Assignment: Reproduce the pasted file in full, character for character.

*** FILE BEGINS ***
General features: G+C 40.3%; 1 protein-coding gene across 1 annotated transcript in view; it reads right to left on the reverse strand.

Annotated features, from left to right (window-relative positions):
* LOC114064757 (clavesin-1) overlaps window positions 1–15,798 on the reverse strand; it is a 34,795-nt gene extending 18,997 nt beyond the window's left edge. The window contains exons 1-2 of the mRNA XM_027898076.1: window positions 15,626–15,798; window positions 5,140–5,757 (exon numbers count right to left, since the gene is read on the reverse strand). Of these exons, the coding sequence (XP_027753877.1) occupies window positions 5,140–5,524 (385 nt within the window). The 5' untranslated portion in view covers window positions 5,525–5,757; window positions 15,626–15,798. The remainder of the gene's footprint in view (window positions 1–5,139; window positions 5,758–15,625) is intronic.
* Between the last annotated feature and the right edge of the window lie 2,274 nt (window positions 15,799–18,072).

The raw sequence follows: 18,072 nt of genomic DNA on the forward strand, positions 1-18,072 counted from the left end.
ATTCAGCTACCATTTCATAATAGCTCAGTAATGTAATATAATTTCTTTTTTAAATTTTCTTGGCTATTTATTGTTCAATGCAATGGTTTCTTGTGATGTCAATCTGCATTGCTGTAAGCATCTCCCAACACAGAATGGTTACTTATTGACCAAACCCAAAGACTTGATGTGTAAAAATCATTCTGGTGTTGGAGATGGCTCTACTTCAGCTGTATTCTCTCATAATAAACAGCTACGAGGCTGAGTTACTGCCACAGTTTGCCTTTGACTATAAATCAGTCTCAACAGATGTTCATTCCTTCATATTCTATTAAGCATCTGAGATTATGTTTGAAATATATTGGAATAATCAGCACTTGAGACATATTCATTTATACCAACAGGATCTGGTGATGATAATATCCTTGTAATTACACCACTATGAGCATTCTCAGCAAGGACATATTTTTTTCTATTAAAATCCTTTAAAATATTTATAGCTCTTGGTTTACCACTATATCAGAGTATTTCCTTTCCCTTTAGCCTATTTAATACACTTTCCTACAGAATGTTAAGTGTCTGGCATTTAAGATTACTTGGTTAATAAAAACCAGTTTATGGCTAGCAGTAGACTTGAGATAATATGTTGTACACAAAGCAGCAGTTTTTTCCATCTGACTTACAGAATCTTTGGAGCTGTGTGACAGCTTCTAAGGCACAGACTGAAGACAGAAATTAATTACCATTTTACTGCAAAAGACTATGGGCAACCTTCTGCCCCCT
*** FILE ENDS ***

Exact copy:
General features: G+C 40.3%; 1 protein-coding gene across 1 annotated transcript in view; it reads right to left on the reverse strand.

Annotated features, from left to right (window-relative positions):
* LOC114064757 (clavesin-1) overlaps window positions 1–15,798 on the reverse strand; it is a 34,795-nt gene extending 18,997 nt beyond the window's left edge. The window contains exons 1-2 of the mRNA XM_027898076.1: window positions 15,626–15,798; window positions 5,140–5,757 (exon numbers count right to left, since the gene is read on the reverse strand). Of these exons, the coding sequence (XP_027753877.1) occupies window positions 5,140–5,524 (385 nt within the window). The 5' untranslated portion in view covers window positions 5,525–5,757; window positions 15,626–15,798. The remainder of the gene's footprint in view (window positions 1–5,139; window positions 5,758–15,625) is intronic.
* Between the last annotated feature and the right edge of the window lie 2,274 nt (window positions 15,799–18,072).

The raw sequence follows: 18,072 nt of genomic DNA on the forward strand, positions 1-18,072 counted from the left end.
ATTCAGCTACCATTTCATAATAGCTCAGTAATGTAATATAATTTCTTTTTTAAATTTTCTTGGCTATTTATTGTTCAATGCAATGGTTTCTTGTGATGTCAATCTGCATTGCTGTAAGCATCTCCCAACACAGAATGGTTACTTATTGACCAAACCCAAAGACTTGATGTGTAAAAATCATTCTGGTGTTGGAGATGGCTCTACTTCAGCTGTATTCTCTCATAATAAACAGCTACGAGGCTGAGTTACTGCCACAGTTTGCCTTTGACTATAAATCAGTCTCAACAGATGTTCATTCCTTCATATTCTATTAAGCATCTGAGATTATGTTTGAAATATATTGGAATAATCAGCACTTGAGACATATTCATTTATACCAACAGGATCTGGTGATGATAATATCCTTGTAATTACACCACTATGAGCATTCTCAGCAAGGACATATTTTTTTCTATTAAAATCCTTTAAAATATTTATAGCTCTTGGTTTACCACTATATCAGAGTATTTCCTTTCCCTTTAGCCTATTTAATACACTTTCCTACAGAATGTTAAGTGTCTGGCATTTAAGATTACTTGGTTAATAAAAACCAGTTTATGGCTAGCAGTAGACTTGAGATAATATGTTGTACACAAAGCAGCAGTTTTTTCCATCTGACTTACAGAATCTTTGGAGCTGTGTGACAGCTTCTAAGGCACAGACTGAAGACAGAAATTAATTACCATTTTACTGCAAAAGACTATGGGCAACCTTCTGCCCCCT